Eat Like This for Your Heart Health: The Best Heart Healthy Diets

Janet Tiberian Author
By Janet Tiberian
May 20, 2019

Put down your fork and listen: Eating a heart-healthy diet isn’t hard. It might seem confusing with all the “eat-this, not-that” magazine articles, fad diets and best-selling nutrition books, but here’s all you really need to know: The Mediterranean, Ornish and DASH diets are the best diets for heart health. Following one of these three well-researched and proven heart-healthy eating plans (detailed below) can help you lower your heart disease risk. Don’t invest another bite into a fad diet. Instead, chew on this:


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Good Nutrition Can Slash Your Risk of Heart Disease / A Alan Reisinger III MD FACP / March 31, 2019
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About the Author
Janet Tiberian Author
Janet Tiberian

Janet Tiberian is MDVIP's health educator. She has more than 25 years experience in chronic disease prevention and therapeutic exercise.

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Why Heart Experts Swear by the Mediterranean Diet

Sean Kelley
By Sean Kelley , MDVIP
April 26, 2019

When it comes to heart health, eating like an American probably isn’t your best bet. That’s because our diets are high in unhealthy fats, processed foods and lots of carbs. But one diet in particular always gets highlighted by researchers and health experts: the Mediterranean diet.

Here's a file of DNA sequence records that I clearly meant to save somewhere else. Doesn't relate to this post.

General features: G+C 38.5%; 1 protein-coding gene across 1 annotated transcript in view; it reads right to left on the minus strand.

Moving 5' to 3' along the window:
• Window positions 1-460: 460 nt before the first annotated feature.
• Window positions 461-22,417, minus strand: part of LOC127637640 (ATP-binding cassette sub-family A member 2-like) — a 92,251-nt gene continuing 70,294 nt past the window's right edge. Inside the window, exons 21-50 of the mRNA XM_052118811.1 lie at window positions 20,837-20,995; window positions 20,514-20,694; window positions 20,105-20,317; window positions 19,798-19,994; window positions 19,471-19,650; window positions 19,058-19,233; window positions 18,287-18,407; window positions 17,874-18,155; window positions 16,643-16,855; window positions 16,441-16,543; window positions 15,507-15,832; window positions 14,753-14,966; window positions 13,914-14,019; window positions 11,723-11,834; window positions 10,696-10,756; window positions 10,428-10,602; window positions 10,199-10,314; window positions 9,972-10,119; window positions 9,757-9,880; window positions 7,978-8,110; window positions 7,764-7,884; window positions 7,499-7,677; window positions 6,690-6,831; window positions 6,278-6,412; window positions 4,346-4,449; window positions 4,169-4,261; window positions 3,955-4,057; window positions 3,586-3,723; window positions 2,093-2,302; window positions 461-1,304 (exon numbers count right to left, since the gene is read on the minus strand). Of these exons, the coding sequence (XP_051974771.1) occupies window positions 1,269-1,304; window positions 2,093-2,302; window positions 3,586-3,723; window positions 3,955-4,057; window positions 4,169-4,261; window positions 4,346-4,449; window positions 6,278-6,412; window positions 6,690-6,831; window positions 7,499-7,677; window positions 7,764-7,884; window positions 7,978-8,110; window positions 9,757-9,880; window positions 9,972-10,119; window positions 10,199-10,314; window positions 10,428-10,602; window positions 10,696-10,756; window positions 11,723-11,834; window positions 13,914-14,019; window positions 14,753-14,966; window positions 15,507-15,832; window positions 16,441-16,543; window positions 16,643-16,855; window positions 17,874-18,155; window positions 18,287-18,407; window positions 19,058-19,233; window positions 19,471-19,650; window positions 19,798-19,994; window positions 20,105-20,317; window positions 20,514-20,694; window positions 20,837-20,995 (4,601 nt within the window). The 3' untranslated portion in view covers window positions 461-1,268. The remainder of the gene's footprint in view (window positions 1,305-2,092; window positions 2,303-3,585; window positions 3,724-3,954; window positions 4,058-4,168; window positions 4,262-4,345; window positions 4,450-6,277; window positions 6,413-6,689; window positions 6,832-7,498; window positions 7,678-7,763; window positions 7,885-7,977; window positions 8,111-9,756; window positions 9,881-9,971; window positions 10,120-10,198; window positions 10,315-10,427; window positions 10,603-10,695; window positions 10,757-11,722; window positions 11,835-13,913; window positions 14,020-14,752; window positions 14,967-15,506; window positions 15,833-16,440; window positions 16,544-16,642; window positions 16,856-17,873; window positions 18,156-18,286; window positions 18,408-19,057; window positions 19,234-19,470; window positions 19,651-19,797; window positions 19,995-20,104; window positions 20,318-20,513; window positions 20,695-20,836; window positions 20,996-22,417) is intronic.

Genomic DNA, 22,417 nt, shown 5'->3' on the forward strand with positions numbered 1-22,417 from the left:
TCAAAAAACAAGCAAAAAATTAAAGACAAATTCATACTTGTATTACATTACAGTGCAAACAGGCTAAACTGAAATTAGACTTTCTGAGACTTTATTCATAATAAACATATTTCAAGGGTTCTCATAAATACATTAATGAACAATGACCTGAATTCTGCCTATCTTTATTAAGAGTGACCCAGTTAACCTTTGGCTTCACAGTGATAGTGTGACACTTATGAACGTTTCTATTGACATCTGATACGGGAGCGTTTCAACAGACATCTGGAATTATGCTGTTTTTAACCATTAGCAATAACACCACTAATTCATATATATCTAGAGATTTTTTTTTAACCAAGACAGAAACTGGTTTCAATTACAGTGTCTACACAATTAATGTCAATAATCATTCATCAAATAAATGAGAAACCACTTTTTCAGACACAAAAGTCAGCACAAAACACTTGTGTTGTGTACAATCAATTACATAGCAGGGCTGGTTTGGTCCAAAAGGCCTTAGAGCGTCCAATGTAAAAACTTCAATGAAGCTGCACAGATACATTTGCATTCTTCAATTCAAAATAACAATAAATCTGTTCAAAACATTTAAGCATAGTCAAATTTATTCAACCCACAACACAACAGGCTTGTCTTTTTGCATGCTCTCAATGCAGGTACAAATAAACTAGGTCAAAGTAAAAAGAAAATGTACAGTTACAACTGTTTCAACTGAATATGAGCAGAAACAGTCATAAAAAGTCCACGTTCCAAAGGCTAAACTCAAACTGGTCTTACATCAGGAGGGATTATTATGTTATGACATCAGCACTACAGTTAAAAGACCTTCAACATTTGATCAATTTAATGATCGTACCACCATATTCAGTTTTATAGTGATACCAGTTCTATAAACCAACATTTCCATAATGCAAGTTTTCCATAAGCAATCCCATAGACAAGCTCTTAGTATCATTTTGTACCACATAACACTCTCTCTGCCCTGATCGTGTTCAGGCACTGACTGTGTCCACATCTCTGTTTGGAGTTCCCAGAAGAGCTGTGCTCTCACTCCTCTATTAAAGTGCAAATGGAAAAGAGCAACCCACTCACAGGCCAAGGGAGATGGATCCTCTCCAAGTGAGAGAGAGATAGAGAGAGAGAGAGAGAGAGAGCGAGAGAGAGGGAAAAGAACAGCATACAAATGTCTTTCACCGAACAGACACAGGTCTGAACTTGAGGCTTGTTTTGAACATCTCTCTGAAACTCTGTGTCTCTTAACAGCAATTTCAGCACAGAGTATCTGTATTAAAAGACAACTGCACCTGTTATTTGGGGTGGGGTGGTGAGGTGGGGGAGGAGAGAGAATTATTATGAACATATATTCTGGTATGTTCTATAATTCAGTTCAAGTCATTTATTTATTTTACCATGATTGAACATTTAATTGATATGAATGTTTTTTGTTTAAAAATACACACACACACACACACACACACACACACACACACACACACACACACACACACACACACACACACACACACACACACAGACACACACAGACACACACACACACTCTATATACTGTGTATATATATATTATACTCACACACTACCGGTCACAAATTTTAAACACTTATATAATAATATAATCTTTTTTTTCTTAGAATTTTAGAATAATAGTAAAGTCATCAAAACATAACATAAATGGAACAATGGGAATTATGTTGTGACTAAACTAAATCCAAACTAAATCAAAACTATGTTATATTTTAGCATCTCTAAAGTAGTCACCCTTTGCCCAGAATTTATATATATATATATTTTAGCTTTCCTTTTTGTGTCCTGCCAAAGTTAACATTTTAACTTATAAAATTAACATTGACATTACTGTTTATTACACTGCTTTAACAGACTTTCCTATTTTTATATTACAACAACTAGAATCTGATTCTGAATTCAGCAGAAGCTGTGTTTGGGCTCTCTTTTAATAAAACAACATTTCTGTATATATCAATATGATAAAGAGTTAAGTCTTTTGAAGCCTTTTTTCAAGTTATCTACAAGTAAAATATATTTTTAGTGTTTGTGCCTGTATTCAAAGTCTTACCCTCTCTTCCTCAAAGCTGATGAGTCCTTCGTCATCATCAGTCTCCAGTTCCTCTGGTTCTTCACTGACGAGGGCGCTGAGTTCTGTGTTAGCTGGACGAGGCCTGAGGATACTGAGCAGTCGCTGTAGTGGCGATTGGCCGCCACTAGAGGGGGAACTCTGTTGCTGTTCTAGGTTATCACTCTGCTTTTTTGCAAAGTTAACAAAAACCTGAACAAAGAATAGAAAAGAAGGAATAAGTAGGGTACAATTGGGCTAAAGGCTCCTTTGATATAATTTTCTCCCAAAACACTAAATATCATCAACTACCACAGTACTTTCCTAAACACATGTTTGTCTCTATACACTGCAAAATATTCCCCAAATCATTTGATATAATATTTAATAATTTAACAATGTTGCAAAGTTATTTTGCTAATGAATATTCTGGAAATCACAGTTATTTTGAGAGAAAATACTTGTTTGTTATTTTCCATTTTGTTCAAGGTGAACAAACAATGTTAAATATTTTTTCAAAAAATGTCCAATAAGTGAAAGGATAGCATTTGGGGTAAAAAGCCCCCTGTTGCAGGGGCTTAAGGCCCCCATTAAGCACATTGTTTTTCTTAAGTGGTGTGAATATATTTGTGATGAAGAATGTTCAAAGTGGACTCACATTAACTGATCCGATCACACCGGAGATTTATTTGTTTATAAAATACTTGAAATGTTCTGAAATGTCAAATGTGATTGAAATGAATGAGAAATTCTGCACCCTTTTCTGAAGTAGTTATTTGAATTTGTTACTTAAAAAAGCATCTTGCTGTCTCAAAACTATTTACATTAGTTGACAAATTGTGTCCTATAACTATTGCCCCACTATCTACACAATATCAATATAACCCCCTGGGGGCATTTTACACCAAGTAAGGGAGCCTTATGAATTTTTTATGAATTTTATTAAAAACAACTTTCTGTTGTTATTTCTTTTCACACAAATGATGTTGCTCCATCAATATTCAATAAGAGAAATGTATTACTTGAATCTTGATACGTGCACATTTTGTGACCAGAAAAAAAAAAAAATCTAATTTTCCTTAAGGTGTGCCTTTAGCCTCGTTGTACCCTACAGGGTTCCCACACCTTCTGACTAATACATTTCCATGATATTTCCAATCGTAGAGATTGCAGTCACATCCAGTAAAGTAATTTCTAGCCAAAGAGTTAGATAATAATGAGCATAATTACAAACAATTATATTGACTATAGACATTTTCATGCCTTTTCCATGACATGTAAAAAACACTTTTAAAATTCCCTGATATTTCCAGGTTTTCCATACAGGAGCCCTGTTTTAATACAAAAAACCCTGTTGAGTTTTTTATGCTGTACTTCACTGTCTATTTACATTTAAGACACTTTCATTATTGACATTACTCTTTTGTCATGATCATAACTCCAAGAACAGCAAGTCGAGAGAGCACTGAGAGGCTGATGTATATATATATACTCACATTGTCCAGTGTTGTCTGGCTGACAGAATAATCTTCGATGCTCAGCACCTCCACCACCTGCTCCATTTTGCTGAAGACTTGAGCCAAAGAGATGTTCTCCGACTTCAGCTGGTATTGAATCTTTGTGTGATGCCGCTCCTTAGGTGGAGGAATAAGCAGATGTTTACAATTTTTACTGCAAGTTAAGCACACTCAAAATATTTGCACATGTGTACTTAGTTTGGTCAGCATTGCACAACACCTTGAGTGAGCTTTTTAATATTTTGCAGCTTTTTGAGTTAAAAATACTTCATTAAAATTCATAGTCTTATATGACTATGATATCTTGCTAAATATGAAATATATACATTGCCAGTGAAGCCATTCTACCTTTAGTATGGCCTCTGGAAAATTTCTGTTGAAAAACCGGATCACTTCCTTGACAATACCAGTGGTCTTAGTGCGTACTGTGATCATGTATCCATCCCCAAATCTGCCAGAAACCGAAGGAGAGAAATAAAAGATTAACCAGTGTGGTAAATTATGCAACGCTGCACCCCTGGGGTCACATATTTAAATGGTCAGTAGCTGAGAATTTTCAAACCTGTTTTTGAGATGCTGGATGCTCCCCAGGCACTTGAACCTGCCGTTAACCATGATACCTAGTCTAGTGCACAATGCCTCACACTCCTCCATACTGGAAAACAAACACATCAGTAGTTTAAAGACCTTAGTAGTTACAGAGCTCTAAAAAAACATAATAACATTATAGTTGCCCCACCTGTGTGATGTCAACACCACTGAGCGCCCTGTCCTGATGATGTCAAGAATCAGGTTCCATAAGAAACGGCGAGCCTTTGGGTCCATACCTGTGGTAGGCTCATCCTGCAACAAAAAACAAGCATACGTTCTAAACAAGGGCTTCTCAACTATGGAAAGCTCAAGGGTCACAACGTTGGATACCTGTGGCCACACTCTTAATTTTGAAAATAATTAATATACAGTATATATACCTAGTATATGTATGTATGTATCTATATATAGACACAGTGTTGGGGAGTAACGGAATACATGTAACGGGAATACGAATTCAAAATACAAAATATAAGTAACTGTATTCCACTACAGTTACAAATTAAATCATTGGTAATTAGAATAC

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Can Eating Too Much Dietary Fat Make Me Fat? / Janet Tiberian / May 2, 2018
Good Nutrition Can Slash Your Risk of Heart Disease / A Alan Reisinger III MD FACP / March 31, 2019

About the Author
Sean Kelley
Sean Kelley
, MDVIP

Sean Kelley, an award-winning health journalist, is director of content for MDVIP.

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Five Myths About Exercise and Your Heart – Busted

Sean Kelley
By Sean Kelley , MDVIP
April 26, 2019

If you’re like most Americans, you probably have a good idea on what types of exercise is good for your heart: running, swimming, bicycling. In short, cardiovascular exercise – and lots of it.

But you may be surprised to learn that strength training may actually be better for your heart. Here are the truths behind five common heart disease and exercise misconceptions that can help provide better protection for your heart.


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About the Author
Sean Kelley
Sean Kelley
, MDVIP

Sean Kelley, an award-winning health journalist, is director of content for MDVIP.

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Put Down that Fried Chicken Sandwich (Really)

Janet Tiberian Author
By Janet Tiberian
April 12, 2019

Americans love fried food. About 33 percent of American adults eat fast-food, usually fried, every day. Fried chicken, Buffalo wings, fried fish, French fries, tacos and tortillas — it's a long list and heavy in America's favorite foods.


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Walking Helps Prevent Heart Failure in Women / Janet Tiberian / September 14, 2018